Once a person turns 25, the most predictive factor in how successful they'll be at work is how well they're able to surround themselves with mentors. Which means that people need to develop the skill of getting mentors during their school years. Unfortunately, the best ways to learn these skills for getting a mentor are completely impossible to learn in regular school.
1. Ask good questions to get good mentors.
I took this photo of my son when he was skate boarding with a bunch of older kids and then asked one to tie his shoe. I loved the moment because it's the little boy version of the vulnerability and determination you need to rope in a helper.
An important objective in getting a mentor is get the mentor interested. A mentor feels important if they're giving information in their expertise because it makes them feel special. Broad questions that could go to anybody are not nearly as interesting as the specific questions which will be fresh to the mentor.
School teaches kids to answer questions. And kids are rewarded for knowing the answer themselves. This means not only do they not develop the skills for asking questions, they are trained to feel stupid asking questions instead of just answering them.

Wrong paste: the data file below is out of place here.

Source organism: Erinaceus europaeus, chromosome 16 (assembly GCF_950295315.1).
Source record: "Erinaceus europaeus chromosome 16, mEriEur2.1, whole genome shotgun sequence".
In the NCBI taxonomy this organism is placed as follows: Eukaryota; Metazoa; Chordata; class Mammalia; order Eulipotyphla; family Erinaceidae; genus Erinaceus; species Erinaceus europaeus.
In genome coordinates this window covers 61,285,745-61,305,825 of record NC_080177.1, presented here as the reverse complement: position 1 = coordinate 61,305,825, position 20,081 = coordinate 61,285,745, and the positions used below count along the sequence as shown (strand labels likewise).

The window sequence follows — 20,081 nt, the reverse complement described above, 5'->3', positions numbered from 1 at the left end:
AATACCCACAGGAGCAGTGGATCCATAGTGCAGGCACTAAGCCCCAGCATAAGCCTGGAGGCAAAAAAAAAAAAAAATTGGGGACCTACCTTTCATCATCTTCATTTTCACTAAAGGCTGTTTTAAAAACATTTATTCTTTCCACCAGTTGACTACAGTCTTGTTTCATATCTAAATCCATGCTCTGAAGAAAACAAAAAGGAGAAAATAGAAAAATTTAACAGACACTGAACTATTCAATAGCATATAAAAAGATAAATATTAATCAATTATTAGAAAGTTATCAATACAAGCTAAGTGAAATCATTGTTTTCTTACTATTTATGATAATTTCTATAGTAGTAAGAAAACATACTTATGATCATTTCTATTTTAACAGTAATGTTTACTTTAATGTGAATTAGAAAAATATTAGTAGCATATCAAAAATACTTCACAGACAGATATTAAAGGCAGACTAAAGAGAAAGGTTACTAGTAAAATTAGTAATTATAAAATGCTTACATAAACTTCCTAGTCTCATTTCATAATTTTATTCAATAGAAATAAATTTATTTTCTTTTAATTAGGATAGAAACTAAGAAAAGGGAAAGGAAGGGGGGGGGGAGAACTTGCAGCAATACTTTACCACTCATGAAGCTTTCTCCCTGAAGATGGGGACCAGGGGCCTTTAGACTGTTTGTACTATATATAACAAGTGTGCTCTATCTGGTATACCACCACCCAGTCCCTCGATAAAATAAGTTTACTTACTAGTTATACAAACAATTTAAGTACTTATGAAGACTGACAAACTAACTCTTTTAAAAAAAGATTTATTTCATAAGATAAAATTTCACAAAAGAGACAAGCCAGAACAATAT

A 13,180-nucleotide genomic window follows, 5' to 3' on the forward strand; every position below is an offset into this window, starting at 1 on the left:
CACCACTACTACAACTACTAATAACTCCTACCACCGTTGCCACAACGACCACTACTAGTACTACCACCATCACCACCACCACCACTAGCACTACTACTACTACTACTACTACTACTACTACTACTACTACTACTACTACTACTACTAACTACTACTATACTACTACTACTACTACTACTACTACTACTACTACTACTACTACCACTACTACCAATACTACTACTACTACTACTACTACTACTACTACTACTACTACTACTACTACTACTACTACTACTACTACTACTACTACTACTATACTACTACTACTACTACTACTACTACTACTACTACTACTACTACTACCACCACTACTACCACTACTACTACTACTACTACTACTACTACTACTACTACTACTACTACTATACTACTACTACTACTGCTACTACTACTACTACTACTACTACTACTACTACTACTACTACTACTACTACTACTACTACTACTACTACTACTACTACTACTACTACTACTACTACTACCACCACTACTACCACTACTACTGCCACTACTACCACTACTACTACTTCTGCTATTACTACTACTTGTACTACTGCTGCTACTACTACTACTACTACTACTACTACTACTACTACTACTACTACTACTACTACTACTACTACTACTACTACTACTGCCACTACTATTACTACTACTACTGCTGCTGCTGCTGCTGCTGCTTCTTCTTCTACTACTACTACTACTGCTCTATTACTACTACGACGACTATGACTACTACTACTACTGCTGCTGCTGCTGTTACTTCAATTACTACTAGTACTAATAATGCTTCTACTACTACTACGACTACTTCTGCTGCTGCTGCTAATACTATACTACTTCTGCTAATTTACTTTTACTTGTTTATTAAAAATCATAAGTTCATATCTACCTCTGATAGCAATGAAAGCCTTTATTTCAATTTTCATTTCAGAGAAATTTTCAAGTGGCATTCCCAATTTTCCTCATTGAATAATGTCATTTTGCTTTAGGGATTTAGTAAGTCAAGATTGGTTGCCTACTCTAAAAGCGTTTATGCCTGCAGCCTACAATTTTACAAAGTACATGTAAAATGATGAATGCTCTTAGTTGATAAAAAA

2. We need mentors most when we're lost.
The key to asking a good question is to pinpoint the area in your life where you're lost. Somewhere where you feel stuck and don't know which way to turn, even though you know it's time to move somewhere. School prevents kids from having any of these moments, because school is about education systems and, if nothing else, thirty lost kids and one teacher would be mayhem.
3. Finding a mentor requires casting a large net.
I'm always shocked at how surprised other adults are to see my kids out during the day. They always ask my kids questions: Are you sick? Are you off from school? Are you on vacation? What is homeschooling like? What do you do all day? Do you like it? Adults are happy to interact with kids, but there is very little time to do so. Kids are locked away from almost all adults for eight hours a day.
Finding a mentor is a lot like dating.You have to talk to a lot of people to find the ones that are going to work. Kids who grow up in classrooms don't get the experience of interacting with adults with the purpose of keeping both parties interested in the conversation. Kids know teachers are paid. And teachers know kids they can give quick, not particularly useful answers, but that they have to give something.
The give and take of the mentoring relationship is an adult interaction that has to be learned. People worry about whether their kids will have a bright future out of school. Mentoring is one more way that research points to the benefit of taking kids out of school outweighing the alternative when it comes to leading a happy, productive life.